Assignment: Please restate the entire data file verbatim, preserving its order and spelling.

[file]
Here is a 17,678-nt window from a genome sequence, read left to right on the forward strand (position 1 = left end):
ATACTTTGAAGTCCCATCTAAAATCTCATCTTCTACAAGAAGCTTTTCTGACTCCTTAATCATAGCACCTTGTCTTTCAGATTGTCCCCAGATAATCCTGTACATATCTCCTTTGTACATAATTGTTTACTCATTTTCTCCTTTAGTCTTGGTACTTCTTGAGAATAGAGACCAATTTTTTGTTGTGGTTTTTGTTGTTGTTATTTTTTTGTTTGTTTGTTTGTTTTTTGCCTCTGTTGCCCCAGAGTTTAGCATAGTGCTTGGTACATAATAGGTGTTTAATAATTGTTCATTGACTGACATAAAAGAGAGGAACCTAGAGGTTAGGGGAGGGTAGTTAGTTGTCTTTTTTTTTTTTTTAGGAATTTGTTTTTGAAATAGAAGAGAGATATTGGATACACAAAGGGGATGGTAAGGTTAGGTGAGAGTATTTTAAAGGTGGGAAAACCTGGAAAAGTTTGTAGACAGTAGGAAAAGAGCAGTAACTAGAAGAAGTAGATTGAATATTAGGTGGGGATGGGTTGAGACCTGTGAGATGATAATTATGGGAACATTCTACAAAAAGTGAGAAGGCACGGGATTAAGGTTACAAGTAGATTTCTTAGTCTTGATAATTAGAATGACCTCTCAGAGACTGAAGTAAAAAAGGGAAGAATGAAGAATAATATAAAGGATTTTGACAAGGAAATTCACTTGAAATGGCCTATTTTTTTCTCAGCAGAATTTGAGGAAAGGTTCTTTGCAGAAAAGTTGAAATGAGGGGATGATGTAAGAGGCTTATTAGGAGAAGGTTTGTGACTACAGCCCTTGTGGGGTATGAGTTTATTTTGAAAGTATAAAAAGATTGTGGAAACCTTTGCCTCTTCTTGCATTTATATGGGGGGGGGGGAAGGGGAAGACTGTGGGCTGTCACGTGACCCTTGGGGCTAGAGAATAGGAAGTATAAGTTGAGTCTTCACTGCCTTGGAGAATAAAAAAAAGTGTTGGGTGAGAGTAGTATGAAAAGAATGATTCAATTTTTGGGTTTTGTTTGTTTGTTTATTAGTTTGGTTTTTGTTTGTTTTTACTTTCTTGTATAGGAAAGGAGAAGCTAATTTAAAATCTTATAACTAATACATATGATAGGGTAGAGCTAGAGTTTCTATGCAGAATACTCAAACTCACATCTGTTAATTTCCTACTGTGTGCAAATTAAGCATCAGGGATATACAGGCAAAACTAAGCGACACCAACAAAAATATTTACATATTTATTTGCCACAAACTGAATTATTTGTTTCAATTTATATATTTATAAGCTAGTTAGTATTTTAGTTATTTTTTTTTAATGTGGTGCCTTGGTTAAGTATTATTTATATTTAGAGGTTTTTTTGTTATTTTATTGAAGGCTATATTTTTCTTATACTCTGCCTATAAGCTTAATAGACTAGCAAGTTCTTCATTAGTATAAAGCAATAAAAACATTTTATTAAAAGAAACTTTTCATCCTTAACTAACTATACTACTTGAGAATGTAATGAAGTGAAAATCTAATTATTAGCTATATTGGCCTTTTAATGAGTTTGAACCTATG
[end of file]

Here is a 17,678-nt window from a genome sequence, read left to right on the forward strand (position 1 = left end):
ATACTTTGAAGTCCCATCTAAAATCTCATCTTCTACAAGAAGCTTTTCTGACTCCTTAATCATAGCACCTTGTCTTTCAGATTGTCCCCAGATAATCCTGTACATATCTCCTTTGTACATAATTGTTTACTCATTTTCTCCTTTAGTCTTGGTACTTCTTGAGAATAGAGACCAATTTTTTGTTGTGGTTTTTGTTGTTGTTATTTTTTTGTTTGTTTGTTTGTTTTTTGCCTCTGTTGCCCCAGAGTTTAGCATAGTGCTTGGTACATAATAGGTGTTTAATAATTGTTCATTGACTGACATAAAAGAGAGGAACCTAGAGGTTAGGGGAGGGTAGTTAGTTGTCTTTTTTTTTTTTTTAGGAATTTGTTTTTGAAATAGAAGAGAGATATTGGATACACAAAGGGGATGGTAAGGTTAGGTGAGAGTATTTTAAAGGTGGGAAAACCTGGAAAAGTTTGTAGACAGTAGGAAAAGAGCAGTAACTAGAAGAAGTAGATTGAATATTAGGTGGGGATGGGTTGAGACCTGTGAGATGATAATTATGGGAACATTCTACAAAAAGTGAGAAGGCACGGGATTAAGGTTACAAGTAGATTTCTTAGTCTTGATAATTAGAATGACCTCTCAGAGACTGAAGTAAAAAAGGGAAGAATGAAGAATAATATAAAGGATTTTGACAAGGAAATTCACTTGAAATGGCCTATTTTTTTCTCAGCAGAATTTGAGGAAAGGTTCTTTGCAGAAAAGTTGAAATGAGGGGATGATGTAAGAGGCTTATTAGGAGAAGGTTTGTGACTACAGCCCTTGTGGGGTATGAGTTTATTTTGAAAGTATAAAAAGATTGTGGAAACCTTTGCCTCTTCTTGCATTTATATGGGGGGGGGGGAAGGGGAAGACTGTGGGCTGTCACGTGACCCTTGGGGCTAGAGAATAGGAAGTATAAGTTGAGTCTTCACTGCCTTGGAGAATAAAAAAAAGTGTTGGGTGAGAGTAGTATGAAAAGAATGATTCAATTTTTGGGTTTTGTTTGTTTGTTTATTAGTTTGGTTTTTGTTTGTTTTTACTTTCTTGTATAGGAAAGGAGAAGCTAATTTAAAATCTTATAACTAATACATATGATAGGGTAGAGCTAGAGTTTCTATGCAGAATACTCAAACTCACATCTGTTAATTTCCTACTGTGTGCAAATTAAGCATCAGGGATATACAGGCAAAACTAAGCGACACCAACAAAAATATTTACATATTTATTTGCCACAAACTGAATTATTTGTTTCAATTTATATATTTATAAGCTAGTTAGTATTTTAGTTATTTTTTTTTAATGTGGTGCCTTGGTTAAGTATTATTTATATTTAGAGGTTTTTTTGTTATTTTATTGAAGGCTATATTTTTCTTATACTCTGCCTATAAGCTTAATAGACTAGCAAGTTCTTCATTAGTATAAAGCAATAAAAACATTTTATTAAAAGAAACTTTTCATCCTTAACTAACTATACTACTTGAGAATGTAATGAAGTGAAAATCTAATTATTAGCTATATTGGCCTTTTAATGAGTTTGAACCTATG